Here in Canada our governments have tried to do the impossible in giving us the quality of health service we want when it is "free" AND at the same time not create too much of a tax rebellion. Instead of limiting us to the level of service that governments think we can afford, why not just leave us alone to buy the quality we are willing to pay for?

I'm sure that my tastes and desires in life are different from yours. I do not claim to presume that my tastes in health are better than yours. Why do you think you have a right to impose controls on the health services that I might wish to buy? Whenever you talk about "government operated" insurance, you are talking about taking away from me, my control of my life. Why would you want to continue doing this?

Posted by: Paul Geddes | 2009-07-07 1:48:55 PM

The American system is overall superior to the "stand in line to die" system. It needs the same cure for its ailments as Canada does though.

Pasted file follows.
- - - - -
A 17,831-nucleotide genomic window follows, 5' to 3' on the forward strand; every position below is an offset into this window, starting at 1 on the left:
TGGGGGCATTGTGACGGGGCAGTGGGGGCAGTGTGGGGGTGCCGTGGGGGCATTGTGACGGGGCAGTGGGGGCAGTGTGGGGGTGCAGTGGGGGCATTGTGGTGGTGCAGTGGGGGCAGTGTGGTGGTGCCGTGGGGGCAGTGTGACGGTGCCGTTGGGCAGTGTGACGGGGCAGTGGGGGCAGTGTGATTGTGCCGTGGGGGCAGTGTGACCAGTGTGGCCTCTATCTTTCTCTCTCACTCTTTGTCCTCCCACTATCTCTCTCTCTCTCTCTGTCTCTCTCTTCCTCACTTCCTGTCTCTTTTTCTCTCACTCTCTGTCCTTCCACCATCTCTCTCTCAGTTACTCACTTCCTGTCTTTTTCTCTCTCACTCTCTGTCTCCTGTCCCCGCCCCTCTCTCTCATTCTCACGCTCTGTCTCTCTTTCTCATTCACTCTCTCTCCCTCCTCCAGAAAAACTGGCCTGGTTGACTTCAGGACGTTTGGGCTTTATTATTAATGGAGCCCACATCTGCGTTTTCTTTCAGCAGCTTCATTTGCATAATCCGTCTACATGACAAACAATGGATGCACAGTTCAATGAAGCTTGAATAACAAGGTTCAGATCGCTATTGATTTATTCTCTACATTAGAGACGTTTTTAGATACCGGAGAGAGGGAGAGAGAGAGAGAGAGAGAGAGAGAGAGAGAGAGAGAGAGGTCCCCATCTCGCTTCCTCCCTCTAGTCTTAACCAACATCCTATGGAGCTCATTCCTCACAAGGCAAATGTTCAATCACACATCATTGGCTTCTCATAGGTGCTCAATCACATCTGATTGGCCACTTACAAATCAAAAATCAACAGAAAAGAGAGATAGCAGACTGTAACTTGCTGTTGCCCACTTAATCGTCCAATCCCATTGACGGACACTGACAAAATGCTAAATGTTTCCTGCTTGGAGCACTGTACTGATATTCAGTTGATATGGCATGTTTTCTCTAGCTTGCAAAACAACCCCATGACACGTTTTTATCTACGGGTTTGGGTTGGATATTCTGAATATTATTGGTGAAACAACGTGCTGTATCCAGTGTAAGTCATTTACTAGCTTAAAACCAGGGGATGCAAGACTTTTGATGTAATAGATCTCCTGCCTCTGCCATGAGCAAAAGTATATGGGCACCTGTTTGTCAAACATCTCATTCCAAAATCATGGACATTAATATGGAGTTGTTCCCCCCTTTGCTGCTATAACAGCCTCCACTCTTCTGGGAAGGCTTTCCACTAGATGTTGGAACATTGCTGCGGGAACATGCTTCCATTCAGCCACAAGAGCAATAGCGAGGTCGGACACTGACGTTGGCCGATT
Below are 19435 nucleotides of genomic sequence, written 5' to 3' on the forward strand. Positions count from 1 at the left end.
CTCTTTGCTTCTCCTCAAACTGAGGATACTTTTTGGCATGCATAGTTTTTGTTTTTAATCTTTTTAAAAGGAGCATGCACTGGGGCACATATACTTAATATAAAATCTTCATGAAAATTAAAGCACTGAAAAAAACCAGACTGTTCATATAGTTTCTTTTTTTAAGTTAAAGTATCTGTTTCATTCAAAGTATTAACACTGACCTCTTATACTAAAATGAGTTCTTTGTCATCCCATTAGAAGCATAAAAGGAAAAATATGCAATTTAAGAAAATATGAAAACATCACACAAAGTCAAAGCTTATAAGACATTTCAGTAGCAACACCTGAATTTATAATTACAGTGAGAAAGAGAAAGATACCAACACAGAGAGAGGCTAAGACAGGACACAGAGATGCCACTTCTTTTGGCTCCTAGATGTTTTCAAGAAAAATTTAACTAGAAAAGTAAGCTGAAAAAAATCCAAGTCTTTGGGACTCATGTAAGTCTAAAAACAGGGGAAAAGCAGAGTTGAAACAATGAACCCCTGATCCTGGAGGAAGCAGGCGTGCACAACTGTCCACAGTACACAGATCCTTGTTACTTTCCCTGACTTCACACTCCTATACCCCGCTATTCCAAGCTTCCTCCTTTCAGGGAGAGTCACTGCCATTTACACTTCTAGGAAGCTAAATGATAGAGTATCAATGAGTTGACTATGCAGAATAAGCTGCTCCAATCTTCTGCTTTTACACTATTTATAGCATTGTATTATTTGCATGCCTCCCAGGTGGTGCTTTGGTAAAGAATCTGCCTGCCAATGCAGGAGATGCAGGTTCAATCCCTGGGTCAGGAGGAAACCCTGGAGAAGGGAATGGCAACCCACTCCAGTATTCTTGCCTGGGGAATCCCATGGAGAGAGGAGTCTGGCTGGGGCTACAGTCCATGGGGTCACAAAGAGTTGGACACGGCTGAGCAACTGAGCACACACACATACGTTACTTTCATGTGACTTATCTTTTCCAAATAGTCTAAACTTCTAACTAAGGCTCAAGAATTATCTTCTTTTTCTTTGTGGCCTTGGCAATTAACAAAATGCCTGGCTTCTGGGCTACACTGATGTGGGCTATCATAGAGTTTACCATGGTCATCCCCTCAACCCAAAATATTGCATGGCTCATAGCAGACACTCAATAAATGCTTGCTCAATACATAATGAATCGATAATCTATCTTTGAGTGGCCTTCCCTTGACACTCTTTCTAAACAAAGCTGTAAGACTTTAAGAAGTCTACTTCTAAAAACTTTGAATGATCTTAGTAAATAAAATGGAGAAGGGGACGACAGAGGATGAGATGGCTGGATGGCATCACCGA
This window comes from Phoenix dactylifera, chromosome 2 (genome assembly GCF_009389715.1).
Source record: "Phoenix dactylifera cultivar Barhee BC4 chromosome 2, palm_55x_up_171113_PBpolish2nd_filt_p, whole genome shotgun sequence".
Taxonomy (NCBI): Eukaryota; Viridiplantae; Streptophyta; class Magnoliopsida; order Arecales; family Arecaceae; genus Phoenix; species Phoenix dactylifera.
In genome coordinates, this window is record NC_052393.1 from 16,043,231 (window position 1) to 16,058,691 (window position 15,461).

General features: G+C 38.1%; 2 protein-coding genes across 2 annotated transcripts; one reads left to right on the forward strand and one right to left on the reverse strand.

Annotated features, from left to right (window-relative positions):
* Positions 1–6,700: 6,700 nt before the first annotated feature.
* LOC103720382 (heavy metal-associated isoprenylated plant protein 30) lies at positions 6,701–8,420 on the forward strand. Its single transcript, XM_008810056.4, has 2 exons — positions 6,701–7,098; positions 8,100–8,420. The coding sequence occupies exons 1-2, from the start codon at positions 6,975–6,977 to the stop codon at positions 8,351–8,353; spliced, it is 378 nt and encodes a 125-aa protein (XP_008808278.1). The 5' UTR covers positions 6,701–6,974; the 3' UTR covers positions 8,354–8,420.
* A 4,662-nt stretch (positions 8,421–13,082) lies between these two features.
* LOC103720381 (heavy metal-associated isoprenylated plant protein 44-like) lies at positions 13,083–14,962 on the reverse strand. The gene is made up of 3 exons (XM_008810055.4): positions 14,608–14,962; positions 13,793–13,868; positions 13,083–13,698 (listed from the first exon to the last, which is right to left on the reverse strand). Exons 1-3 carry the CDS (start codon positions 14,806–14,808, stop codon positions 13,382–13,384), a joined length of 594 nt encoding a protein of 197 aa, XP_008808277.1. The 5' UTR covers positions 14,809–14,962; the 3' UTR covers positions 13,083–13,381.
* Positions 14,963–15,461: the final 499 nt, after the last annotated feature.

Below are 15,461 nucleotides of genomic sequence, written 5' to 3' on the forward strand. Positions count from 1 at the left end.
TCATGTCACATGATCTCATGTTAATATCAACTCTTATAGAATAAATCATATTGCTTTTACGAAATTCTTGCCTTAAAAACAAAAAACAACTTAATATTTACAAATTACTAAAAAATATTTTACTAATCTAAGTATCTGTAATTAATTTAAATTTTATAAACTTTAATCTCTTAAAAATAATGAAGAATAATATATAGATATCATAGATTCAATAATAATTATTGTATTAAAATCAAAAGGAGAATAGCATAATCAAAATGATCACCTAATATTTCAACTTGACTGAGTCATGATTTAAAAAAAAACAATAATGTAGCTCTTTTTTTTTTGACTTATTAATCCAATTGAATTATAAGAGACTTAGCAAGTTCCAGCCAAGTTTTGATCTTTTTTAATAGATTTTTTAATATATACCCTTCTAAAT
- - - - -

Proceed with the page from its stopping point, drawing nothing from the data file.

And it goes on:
Both systems are full of first class practitioners who would love to give better service at a reasonable profit. The only thing keeping this from happening is government over regulation in both cases. When it is more profitable to be a Doctor we'll see more of them.
And then in a truly free market we'll see a competitive fee structure from people who's goal is a happy and healthy client. Until then both systems will suffer from a cancer called bureaucracy.

Posted by: The original JC | 2009-07-07 3:32:51 PM

Many young, new doctors today act as referral agents: they refer you to a specialist. They have little incentive to excel because the government pays them. The more clients they can pass through per unit of time the better they are compensated. They get paid whether the client lives, dies, gets better or gets worse. The specialist screams at the clients because of his/her work load.